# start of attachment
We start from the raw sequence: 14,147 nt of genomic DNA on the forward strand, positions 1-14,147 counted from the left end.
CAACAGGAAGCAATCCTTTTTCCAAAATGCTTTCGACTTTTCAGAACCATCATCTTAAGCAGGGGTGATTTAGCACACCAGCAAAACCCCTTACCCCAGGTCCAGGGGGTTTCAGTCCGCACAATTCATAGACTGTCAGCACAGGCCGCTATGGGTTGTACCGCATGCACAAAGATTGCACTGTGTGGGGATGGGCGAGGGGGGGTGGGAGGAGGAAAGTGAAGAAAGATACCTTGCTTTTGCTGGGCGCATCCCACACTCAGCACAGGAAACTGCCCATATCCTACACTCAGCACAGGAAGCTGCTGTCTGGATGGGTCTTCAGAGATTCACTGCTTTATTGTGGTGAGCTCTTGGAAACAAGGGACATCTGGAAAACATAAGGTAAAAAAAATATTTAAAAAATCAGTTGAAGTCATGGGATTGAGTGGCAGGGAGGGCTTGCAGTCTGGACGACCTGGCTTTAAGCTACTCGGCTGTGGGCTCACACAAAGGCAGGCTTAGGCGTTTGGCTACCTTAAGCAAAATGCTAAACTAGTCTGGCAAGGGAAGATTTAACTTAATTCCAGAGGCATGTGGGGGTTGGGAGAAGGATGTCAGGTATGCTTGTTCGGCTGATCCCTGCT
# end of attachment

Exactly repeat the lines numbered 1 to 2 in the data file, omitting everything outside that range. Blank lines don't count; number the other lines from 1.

We start from the raw sequence: 14,147 nt of genomic DNA on the forward strand, positions 1-14,147 counted from the left end.
CAACAGGAAGCAATCCTTTTTCCAAAATGCTTTCGACTTTTCAGAACCATCATCTTAAGCAGGGGTGATTTAGCACACCAGCAAAACCCCTTACCCCAGGTCCAGGGGGTTTCAGTCCGCACAATTCATAGACTGTCAGCACAGGCCGCTATGGGTTGTACCGCATGCACAAAGATTGCACTGTGTGGGGATGGGCGAGGGGGGGTGGGAGGAGGAAAGTGAAGAAAGATACCTTGCTTTTGCTGGGCGCATCCCACACTCAGCACAGGAAACTGCCCATATCCTACACTCAGCACAGGAAGCTGCTGTCTGGATGGGTCTTCAGAGATTCACTGCTTTATTGTGGTGAGCTCTTGGAAACAAGGGACATCTGGAAAACATAAGGTAAAAAAAATATTTAAAAAATCAGTTGAAGTCATGGGATTGAGTGGCAGGGAGGGCTTGCAGTCTGGACGACCTGGCTTTAAGCTACTCGGCTGTGGGCTCACACAAAGGCAGGCTTAGGCGTTTGGCTACCTTAAGCAAAATGCTAAACTAGTCTGGCAAGGGAAGATTTAACTTAATTCCAGAGGCATGTGGGGGTTGGGAGAAGGATGTCAGGTATGCTTGTTCGGCTGATCCCTGCT